By Juliann Phelps
Sketch Plan Reviews Closed on Charlotte Library Addition and Proposed Charlotte Health Center
The Thursday, February 21, Planning Commission agenda contained only three agenda items: a subdivision amendment for landowner Andrew Zins and sketch plan reviews for the Charlotte Library addition and for the proposed Charlotte Health Center (Mason-von Trapp application). Both the library and the Health Center plans were reviewed by the commission and subsequently motioned and voted unanimously to be closed.
The library plan review was presented by Library Director Margaret Woodruff and supported by Selectboard Member Fritz Tegatz. Woodruff noted the new entrance to the library will be on the south side of the building, closer to the driveway, and that the addition would be the same height as the current building. She also spoke about the library’s efforts to become energy efficient, which includes working with the Energy Committee and Planning Commission member Marty Illick. She said, “We are looking into heat pumps as more energy efficient heating. And we will also have solar panels, now have that we will have a south-facing roof. This is to offset costs of the new space.”
Commissioners asked questions about parking, lighting and stormwater runoff. Woodruff said that lighting and stormwater plans were just in the beginning stages and that one parking spot would be lost due to construction.
The parking topic sparked discussion among Planning Commission Chair Peter Joslin, Planning Administrator Daryl Benoit, and Tegatz, who acknowledged the wider problem of parking options in the West Village. “We need a comprehensive parking plan,” Joslin said, “Last time we talked about it, the cost of the study was pretty high. Selectboard members didn’t want to weigh in. It’s on the radar to promote the West Village.” Tegatz responded, “We looked at potential parking on Ferry Road three to four years ago…. There’s energy (now) to come up with a parking plan for our village center.”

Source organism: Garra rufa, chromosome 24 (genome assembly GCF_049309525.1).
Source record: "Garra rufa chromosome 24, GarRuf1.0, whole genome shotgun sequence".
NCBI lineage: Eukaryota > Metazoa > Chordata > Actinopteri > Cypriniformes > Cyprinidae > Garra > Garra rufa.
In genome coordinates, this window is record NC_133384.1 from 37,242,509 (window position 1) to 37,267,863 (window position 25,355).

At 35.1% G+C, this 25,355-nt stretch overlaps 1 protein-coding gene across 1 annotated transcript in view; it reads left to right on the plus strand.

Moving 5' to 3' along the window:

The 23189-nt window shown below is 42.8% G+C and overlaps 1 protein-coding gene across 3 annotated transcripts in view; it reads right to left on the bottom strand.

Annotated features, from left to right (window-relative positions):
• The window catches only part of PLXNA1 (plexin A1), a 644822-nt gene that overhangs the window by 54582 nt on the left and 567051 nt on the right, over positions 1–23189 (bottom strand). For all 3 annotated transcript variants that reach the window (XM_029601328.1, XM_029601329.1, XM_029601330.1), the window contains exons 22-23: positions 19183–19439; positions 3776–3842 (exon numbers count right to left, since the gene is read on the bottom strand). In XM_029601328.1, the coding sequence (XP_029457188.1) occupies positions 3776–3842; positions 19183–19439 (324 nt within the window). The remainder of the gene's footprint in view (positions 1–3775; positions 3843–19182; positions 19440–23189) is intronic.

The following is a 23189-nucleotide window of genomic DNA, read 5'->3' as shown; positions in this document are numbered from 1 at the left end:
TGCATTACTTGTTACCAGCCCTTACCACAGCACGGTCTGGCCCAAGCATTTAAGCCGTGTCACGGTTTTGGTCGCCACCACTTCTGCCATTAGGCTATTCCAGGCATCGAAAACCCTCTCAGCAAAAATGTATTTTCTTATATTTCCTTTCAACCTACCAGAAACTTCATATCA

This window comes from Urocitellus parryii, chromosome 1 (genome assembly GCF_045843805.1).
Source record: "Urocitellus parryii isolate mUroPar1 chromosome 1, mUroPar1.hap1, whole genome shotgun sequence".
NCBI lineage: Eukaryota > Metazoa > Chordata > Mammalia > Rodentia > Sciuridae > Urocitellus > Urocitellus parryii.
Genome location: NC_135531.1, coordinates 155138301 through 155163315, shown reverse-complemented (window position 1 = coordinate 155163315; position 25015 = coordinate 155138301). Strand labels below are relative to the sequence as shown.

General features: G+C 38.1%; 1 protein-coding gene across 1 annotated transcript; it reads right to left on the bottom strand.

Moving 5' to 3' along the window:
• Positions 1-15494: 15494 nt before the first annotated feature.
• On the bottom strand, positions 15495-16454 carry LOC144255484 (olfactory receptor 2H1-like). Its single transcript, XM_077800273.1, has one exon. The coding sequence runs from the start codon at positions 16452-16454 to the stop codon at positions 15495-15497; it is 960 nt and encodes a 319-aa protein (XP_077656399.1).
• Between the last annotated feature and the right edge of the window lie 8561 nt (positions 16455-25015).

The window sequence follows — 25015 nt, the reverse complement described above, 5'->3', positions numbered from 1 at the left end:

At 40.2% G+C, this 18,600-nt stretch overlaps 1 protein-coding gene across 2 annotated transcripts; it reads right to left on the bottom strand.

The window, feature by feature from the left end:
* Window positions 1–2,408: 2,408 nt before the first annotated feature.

After a bit of discussion, the motion to close the sketch plan was passed. As Woodruff was departing, Planning Commission member Richard Eastman remarked “Now you need to invent parking spaces and make water flow uphill.” Ms. Woodruff responded, smiling, “No problem.”
The next agenda item, the Mason-von Trapp sketch plan, was presented by Dr. Andrea Regan, Charlotte Health Center, and Dave Marshall, principal engineer, Civil Engineering Associates. Several involved landowners were also attendance. Regan opened the discussion by highlighting her efforts negotiating with CVFRS and an adjacent landowner to help the project move forward. This included discussing concerns with CVFRS about sharing a driveway and agreeing to “No Parking, Fire Lane” signage along the proposed Mason Way. In addition the owner of land adjacent to the Mason parcel agreed to an easement on a corner of their property. Regan then invited Marshall to take over the presentation, saying, “I felt the next level is very technical and it’s most helpful to have him here today leading these conversations. We feel we are working backwards and that the building will be designed around the space.”
According to Marshall, the town’s land-use regulations require that the parcel be treated as having two frontages with specific setbacks. Discussion continued on the setbacks for the proposed Mason Way as well as the layout of the proposed 20-space parking lot and stormwater. Planning Commission member Gerald Bouchard asked if there was anything to be gained by angled parking spaces, and Mr. Eastman asked about stormwater runoff and treatment. Prior to the close of the sketch plan review, Marshall offered to come back to show the parking lot options to the commission, “before we’ve done the heavy lifting on the plat.”
Last, the East Charlotte Village District (ECVD) Boundary agenda item was rescheduled for March 21, as the previous meeting was canceled due to inclement weather.